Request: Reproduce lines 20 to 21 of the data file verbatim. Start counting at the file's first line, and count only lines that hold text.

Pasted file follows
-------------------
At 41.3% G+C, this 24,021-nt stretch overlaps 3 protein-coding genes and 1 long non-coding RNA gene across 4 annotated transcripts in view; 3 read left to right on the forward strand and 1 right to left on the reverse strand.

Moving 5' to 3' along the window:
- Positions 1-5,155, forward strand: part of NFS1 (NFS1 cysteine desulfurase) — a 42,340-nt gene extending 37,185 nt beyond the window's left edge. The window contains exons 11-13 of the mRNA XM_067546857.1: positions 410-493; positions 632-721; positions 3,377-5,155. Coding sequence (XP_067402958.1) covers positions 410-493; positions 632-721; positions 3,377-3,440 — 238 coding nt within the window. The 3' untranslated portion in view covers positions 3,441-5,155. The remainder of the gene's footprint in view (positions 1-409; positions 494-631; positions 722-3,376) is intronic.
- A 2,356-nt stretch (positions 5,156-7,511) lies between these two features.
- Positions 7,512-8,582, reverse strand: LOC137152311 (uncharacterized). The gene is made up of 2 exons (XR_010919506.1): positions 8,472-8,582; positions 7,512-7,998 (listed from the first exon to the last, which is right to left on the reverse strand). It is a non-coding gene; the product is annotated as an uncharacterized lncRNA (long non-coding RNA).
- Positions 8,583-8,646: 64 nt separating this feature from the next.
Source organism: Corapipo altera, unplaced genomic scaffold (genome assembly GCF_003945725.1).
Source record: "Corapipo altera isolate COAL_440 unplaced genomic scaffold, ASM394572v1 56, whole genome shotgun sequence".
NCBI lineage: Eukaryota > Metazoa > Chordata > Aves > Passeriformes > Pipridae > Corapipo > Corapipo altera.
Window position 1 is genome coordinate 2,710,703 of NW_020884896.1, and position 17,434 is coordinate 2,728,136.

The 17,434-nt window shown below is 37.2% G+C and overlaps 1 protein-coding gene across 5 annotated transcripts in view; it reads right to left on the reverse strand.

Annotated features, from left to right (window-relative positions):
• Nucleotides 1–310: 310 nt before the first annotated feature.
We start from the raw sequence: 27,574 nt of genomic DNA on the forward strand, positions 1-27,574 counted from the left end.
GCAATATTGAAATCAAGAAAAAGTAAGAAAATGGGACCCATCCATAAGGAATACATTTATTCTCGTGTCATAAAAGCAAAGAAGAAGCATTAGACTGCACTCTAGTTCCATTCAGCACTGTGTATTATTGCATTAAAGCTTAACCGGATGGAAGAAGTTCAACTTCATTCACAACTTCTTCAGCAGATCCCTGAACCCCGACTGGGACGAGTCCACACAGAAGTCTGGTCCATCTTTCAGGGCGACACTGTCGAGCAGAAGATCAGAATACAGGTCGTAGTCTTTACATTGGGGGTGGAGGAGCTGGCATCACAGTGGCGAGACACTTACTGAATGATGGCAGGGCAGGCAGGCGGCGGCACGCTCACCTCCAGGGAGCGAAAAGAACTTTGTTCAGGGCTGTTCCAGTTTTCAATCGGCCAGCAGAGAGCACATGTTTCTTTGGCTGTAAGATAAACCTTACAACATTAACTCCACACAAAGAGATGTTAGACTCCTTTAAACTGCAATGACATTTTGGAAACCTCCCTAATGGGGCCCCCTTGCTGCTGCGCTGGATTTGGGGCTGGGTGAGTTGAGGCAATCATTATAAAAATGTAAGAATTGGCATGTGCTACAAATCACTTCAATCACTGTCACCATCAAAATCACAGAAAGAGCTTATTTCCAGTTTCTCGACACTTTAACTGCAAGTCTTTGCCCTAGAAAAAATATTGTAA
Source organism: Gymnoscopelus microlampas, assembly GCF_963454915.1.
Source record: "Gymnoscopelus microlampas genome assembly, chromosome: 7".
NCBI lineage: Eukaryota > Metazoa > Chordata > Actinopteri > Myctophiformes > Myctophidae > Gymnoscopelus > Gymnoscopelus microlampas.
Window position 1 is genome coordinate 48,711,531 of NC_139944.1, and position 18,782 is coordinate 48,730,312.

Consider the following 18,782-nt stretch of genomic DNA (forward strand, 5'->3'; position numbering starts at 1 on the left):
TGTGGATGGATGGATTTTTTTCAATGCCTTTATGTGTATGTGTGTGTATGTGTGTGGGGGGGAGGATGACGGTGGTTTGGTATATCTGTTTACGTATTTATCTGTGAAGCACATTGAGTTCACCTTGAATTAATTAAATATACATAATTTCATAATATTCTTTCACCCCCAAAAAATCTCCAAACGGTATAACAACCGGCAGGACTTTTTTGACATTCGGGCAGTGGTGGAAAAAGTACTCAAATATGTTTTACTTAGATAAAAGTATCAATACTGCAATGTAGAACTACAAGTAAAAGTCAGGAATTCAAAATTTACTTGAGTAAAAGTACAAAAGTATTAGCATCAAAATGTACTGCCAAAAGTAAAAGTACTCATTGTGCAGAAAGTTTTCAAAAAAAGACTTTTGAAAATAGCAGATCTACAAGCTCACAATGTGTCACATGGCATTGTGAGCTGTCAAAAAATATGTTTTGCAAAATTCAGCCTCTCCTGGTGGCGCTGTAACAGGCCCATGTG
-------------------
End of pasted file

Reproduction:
Consider the following 18,782-nt stretch of genomic DNA (forward strand, 5'->3'; position numbering starts at 1 on the left):
TGTGGATGGATGGATTTTTTTCAATGCCTTTATGTGTATGTGTGTGTATGTGTGTGGGGGGGAGGATGACGGTGGTTTGGTATATCTGTTTACGTATTTATCTGTGAAGCACATTGAGTTCACCTTGAATTAATTAAATATACATAATTTCATAATATTCTTTCACCCCCAAAAAATCTCCAAACGGTATAACAACCGGCAGGACTTTTTTGACATTCGGGCAGTGGTGGAAAAAGTACTCAAATATGTTTTACTTAGATAAAAGTATCAATACTGCAATGTAGAACTACAAGTAAAAGTCAGGAATTCAAAATTTACTTGAGTAAAAGTACAAAAGTATTAGCATCAAAATGTACTGCCAAAAGTAAAAGTACTCATTGTGCAGAAAGTTTTCAAAAAAAGACTTTTGAAAATAGCAGATCTACAAGCTCACAATGTGTCACATGGCATTGTGAGCTGTCAAAAAATATGTTTTGCAAAATTCAGCCTCTCCTGGTGGCGCTGTAACAGGCCCATGTG